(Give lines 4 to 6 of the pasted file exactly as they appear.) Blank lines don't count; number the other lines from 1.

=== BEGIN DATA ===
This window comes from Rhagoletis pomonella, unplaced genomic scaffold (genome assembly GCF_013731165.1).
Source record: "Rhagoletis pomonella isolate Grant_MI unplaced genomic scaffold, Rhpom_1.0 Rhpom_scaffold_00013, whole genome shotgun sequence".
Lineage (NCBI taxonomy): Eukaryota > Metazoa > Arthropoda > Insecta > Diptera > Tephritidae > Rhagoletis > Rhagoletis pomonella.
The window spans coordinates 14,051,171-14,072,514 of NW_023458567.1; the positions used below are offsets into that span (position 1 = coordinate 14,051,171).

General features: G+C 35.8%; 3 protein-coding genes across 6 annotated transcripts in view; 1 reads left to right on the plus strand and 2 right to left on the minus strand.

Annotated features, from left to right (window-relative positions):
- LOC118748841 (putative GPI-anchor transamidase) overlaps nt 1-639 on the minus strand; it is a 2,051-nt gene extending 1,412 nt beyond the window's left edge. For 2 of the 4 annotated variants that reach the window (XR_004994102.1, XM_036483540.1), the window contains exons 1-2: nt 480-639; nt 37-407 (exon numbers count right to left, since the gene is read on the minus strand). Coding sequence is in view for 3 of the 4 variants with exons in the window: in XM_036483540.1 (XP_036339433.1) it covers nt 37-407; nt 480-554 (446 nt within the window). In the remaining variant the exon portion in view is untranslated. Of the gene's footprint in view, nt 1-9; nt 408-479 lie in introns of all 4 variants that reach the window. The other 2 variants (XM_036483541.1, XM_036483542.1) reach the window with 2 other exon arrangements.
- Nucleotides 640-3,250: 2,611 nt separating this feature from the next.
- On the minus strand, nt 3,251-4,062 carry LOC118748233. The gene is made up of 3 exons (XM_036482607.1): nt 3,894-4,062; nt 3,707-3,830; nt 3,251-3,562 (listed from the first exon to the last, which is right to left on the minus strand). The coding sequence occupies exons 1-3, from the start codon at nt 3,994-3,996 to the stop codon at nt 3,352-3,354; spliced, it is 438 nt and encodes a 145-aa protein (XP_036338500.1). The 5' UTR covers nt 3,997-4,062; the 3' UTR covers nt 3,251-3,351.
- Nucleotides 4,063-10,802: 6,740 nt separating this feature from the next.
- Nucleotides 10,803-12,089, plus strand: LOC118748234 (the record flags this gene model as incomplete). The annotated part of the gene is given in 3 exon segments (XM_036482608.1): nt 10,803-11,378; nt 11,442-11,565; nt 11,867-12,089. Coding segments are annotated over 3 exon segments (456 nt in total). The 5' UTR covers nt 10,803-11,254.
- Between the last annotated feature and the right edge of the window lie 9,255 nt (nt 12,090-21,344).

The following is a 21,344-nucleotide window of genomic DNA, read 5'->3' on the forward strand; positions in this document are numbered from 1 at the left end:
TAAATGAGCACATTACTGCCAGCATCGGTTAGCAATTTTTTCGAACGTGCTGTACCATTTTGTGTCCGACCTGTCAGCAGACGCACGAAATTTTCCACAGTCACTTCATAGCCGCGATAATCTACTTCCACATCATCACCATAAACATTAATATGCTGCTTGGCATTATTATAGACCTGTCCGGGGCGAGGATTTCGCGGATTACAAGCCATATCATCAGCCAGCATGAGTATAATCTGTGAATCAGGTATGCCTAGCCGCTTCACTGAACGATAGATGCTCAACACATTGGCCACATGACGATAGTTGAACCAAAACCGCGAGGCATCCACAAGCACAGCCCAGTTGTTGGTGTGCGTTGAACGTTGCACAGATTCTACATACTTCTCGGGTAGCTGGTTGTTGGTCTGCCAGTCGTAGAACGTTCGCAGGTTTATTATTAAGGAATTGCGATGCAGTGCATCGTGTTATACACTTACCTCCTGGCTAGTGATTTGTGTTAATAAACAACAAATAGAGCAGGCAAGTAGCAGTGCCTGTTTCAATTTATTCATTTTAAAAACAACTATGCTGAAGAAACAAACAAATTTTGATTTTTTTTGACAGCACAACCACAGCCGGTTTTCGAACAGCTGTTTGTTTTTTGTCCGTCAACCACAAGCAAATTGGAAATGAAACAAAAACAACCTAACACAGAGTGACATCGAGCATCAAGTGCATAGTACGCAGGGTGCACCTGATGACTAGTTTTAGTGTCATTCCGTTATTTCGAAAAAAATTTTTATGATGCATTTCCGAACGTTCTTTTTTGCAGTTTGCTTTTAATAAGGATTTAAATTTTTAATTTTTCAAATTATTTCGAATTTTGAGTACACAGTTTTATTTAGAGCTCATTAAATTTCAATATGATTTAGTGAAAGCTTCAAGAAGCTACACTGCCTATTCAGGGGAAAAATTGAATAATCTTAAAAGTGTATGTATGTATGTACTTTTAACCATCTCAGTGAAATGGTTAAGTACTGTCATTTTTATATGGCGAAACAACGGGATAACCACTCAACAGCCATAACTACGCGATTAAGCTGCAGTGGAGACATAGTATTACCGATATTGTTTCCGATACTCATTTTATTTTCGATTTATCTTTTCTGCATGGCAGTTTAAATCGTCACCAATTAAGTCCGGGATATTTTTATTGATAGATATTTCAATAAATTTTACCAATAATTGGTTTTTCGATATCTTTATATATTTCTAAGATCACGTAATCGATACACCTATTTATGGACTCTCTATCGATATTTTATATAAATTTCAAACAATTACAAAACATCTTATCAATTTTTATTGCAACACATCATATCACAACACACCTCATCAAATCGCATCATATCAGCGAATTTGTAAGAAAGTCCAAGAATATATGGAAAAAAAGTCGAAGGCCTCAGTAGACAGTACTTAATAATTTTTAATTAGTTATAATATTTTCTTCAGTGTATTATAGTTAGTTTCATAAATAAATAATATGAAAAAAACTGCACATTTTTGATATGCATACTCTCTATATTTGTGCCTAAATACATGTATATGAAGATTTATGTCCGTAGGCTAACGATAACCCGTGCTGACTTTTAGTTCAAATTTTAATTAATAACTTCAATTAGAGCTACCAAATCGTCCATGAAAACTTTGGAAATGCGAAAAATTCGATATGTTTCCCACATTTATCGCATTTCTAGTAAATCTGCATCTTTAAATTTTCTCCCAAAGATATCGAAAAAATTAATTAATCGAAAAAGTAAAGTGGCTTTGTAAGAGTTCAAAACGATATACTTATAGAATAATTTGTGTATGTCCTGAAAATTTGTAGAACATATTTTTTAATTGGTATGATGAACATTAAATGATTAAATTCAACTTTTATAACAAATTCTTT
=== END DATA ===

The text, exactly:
The window spans coordinates 14,051,171-14,072,514 of NW_023458567.1; the positions used below are offsets into that span (position 1 = coordinate 14,051,171).

General features: G+C 35.8%; 3 protein-coding genes across 6 annotated transcripts in view; 1 reads left to right on the plus strand and 2 right to left on the minus strand.

Annotated features, from left to right (window-relative positions):